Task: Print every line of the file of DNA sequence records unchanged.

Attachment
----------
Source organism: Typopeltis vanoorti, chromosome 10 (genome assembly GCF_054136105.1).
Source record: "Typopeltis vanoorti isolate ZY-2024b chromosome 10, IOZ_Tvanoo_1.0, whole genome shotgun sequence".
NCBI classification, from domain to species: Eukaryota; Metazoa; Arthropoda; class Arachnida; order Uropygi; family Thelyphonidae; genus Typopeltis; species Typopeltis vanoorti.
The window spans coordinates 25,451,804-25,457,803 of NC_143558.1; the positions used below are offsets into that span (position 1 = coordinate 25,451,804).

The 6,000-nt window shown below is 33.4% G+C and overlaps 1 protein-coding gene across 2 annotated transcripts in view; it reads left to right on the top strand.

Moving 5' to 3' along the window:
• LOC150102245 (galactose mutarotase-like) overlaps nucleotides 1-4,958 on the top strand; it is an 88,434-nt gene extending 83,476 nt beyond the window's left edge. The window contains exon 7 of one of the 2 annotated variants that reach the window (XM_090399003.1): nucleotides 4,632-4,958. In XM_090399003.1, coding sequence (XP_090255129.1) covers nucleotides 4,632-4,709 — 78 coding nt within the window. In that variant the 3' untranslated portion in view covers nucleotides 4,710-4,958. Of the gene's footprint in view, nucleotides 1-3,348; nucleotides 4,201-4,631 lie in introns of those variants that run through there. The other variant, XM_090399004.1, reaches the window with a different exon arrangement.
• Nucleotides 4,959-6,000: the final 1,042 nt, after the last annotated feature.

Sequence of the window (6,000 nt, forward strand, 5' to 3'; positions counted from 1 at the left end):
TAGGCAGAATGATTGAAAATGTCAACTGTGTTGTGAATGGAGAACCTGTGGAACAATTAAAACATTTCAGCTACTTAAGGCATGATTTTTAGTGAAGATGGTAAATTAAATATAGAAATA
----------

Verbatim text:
Source organism: Typopeltis vanoorti, chromosome 10 (genome assembly GCF_054136105.1).
Source record: "Typopeltis vanoorti isolate ZY-2024b chromosome 10, IOZ_Tvanoo_1.0, whole genome shotgun sequence".
NCBI classification, from domain to species: Eukaryota; Metazoa; Arthropoda; class Arachnida; order Uropygi; family Thelyphonidae; genus Typopeltis; species Typopeltis vanoorti.
The window spans coordinates 25,451,804-25,457,803 of NC_143558.1; the positions used below are offsets into that span (position 1 = coordinate 25,451,804).

The 6,000-nt window shown below is 33.4% G+C and overlaps 1 protein-coding gene across 2 annotated transcripts in view; it reads left to right on the top strand.

Moving 5' to 3' along the window:
• LOC150102245 (galactose mutarotase-like) overlaps nucleotides 1-4,958 on the top strand; it is an 88,434-nt gene extending 83,476 nt beyond the window's left edge. The window contains exon 7 of one of the 2 annotated variants that reach the window (XM_090399003.1): nucleotides 4,632-4,958. In XM_090399003.1, coding sequence (XP_090255129.1) covers nucleotides 4,632-4,709 — 78 coding nt within the window. In that variant the 3' untranslated portion in view covers nucleotides 4,710-4,958. Of the gene's footprint in view, nucleotides 1-3,348; nucleotides 4,201-4,631 lie in introns of those variants that run through there. The other variant, XM_090399004.1, reaches the window with a different exon arrangement.
• Nucleotides 4,959-6,000: the final 1,042 nt, after the last annotated feature.

Sequence of the window (6,000 nt, forward strand, 5' to 3'; positions counted from 1 at the left end):
TAGGCAGAATGATTGAAAATGTCAACTGTGTTGTGAATGGAGAACCTGTGGAACAATTAAAACATTTCAGCTACTTAAGGCATGATTTTTAGTGAAGATGGTAAATTAAATATAGAAATA